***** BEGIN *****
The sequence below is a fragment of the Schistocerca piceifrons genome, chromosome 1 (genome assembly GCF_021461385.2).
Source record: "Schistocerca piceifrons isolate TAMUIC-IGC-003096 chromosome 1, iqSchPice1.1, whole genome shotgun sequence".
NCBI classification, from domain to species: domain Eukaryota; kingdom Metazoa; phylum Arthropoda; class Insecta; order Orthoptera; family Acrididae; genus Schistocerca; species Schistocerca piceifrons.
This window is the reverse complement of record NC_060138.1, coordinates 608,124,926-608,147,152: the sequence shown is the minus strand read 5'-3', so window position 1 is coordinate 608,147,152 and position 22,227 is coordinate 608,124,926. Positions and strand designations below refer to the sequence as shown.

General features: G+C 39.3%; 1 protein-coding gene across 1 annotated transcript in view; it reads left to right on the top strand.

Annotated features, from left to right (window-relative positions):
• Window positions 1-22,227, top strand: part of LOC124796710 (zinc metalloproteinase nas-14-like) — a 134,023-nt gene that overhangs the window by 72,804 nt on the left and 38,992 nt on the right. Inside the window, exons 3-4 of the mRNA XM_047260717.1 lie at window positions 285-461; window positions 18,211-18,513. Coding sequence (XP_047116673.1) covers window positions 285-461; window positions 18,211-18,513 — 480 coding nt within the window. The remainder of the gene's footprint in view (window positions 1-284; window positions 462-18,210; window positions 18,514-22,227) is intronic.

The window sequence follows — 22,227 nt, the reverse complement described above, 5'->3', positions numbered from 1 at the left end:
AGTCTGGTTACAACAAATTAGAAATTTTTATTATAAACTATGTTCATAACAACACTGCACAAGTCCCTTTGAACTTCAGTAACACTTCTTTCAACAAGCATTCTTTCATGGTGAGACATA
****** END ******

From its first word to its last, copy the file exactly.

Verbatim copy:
The sequence below is a fragment of the Schistocerca piceifrons genome, chromosome 1 (genome assembly GCF_021461385.2).
Source record: "Schistocerca piceifrons isolate TAMUIC-IGC-003096 chromosome 1, iqSchPice1.1, whole genome shotgun sequence".
NCBI classification, from domain to species: domain Eukaryota; kingdom Metazoa; phylum Arthropoda; class Insecta; order Orthoptera; family Acrididae; genus Schistocerca; species Schistocerca piceifrons.
This window is the reverse complement of record NC_060138.1, coordinates 608,124,926-608,147,152: the sequence shown is the minus strand read 5'-3', so window position 1 is coordinate 608,147,152 and position 22,227 is coordinate 608,124,926. Positions and strand designations below refer to the sequence as shown.

General features: G+C 39.3%; 1 protein-coding gene across 1 annotated transcript in view; it reads left to right on the top strand.

Annotated features, from left to right (window-relative positions):
• Window positions 1-22,227, top strand: part of LOC124796710 (zinc metalloproteinase nas-14-like) — a 134,023-nt gene that overhangs the window by 72,804 nt on the left and 38,992 nt on the right. Inside the window, exons 3-4 of the mRNA XM_047260717.1 lie at window positions 285-461; window positions 18,211-18,513. Coding sequence (XP_047116673.1) covers window positions 285-461; window positions 18,211-18,513 — 480 coding nt within the window. The remainder of the gene's footprint in view (window positions 1-284; window positions 462-18,210; window positions 18,514-22,227) is intronic.

The window sequence follows — 22,227 nt, the reverse complement described above, 5'->3', positions numbered from 1 at the left end:
AGTCTGGTTACAACAAATTAGAAATTTTTATTATAAACTATGTTCATAACAACACTGCACAAGTCCCTTTGAACTTCAGTAACACTTCTTTCAACAAGCATTCTTTCATGGTGAGACATA